Biomineralization is a novel technology for engineering applications, including subsurface applications such as sealing fractures or improving wellbore integrity. Recently, biomineralization has been demonstrated to produce art pieces such as a model of the Bridger Mountain Range and the Montana State University mascot, the Bobcat. For the biomineralized Bridger Mountain range project, the interdisciplinary team of undergraduate engineering and art students designed and constructed an approximately 3ft × 1ft × 1ft replica of the Bridger Mountain range outside of Bozeman (MT) for the MSU College of Engineering (COE). The project was sponsored by the “Engineers Make a World of Difference” design contest. The biomineralized Bridger Mountain Range model currently resides in the entrance foyer area of the COE Dean’s office at Montana State University. The Bridger Mountains are named after a famous pioneer of the 1800’s, Jim Bridger, who explored and discovered the world around him. The students anticipate that just as Jim Bridger was a pioneer of the past, this project shows that engineers are the pioneers of the present. Their successful vision and execution of the project is now proudly displayed to promote the spirit of discovery and imagination at Montana State University.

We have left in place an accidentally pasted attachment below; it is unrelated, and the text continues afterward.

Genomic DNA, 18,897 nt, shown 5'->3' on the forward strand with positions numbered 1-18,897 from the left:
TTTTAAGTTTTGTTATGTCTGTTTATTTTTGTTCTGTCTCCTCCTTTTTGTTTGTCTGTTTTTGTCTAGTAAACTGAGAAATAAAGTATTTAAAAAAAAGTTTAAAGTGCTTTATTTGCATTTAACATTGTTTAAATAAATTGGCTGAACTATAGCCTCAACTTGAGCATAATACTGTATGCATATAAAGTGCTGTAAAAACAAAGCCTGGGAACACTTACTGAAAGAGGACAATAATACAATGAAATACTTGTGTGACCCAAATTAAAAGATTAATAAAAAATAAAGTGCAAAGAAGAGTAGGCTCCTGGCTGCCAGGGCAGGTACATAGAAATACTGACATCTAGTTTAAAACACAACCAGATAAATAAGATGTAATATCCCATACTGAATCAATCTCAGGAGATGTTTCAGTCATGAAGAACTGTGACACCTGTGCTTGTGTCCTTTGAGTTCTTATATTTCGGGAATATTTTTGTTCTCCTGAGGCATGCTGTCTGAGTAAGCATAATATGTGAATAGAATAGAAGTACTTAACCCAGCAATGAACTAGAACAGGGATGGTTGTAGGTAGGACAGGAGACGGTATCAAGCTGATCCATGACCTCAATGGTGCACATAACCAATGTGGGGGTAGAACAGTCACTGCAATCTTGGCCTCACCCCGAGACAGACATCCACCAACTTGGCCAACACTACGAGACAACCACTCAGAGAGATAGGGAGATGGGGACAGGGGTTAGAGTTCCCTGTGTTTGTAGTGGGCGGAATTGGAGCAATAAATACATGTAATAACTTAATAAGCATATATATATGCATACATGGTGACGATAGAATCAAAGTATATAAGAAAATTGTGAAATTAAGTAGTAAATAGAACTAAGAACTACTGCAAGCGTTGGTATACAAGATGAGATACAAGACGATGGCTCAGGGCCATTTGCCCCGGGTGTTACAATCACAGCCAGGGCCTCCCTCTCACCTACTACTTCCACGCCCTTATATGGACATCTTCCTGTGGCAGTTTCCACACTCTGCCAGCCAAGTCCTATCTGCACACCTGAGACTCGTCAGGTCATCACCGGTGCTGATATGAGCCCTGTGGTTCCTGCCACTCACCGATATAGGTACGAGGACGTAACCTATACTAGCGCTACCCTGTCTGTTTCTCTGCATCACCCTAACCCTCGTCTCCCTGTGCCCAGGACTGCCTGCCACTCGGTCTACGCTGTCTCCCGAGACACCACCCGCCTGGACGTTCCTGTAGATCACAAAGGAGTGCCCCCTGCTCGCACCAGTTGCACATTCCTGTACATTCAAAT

Biomineralized Art: Using Microbes and Minds to Make Mountains
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Troyer, E., Berninghaus, A., Gerlach, R., Foreman, C., Joyce, J., West, C., and A. J. Phillips. "Biomineralized Art: Using Microbes and Minds to Make Mountains." Paper presented at the 51st U.S. Rock Mechanics/Geomechanics Symposium, San Francisco, California, USA, June 2017.
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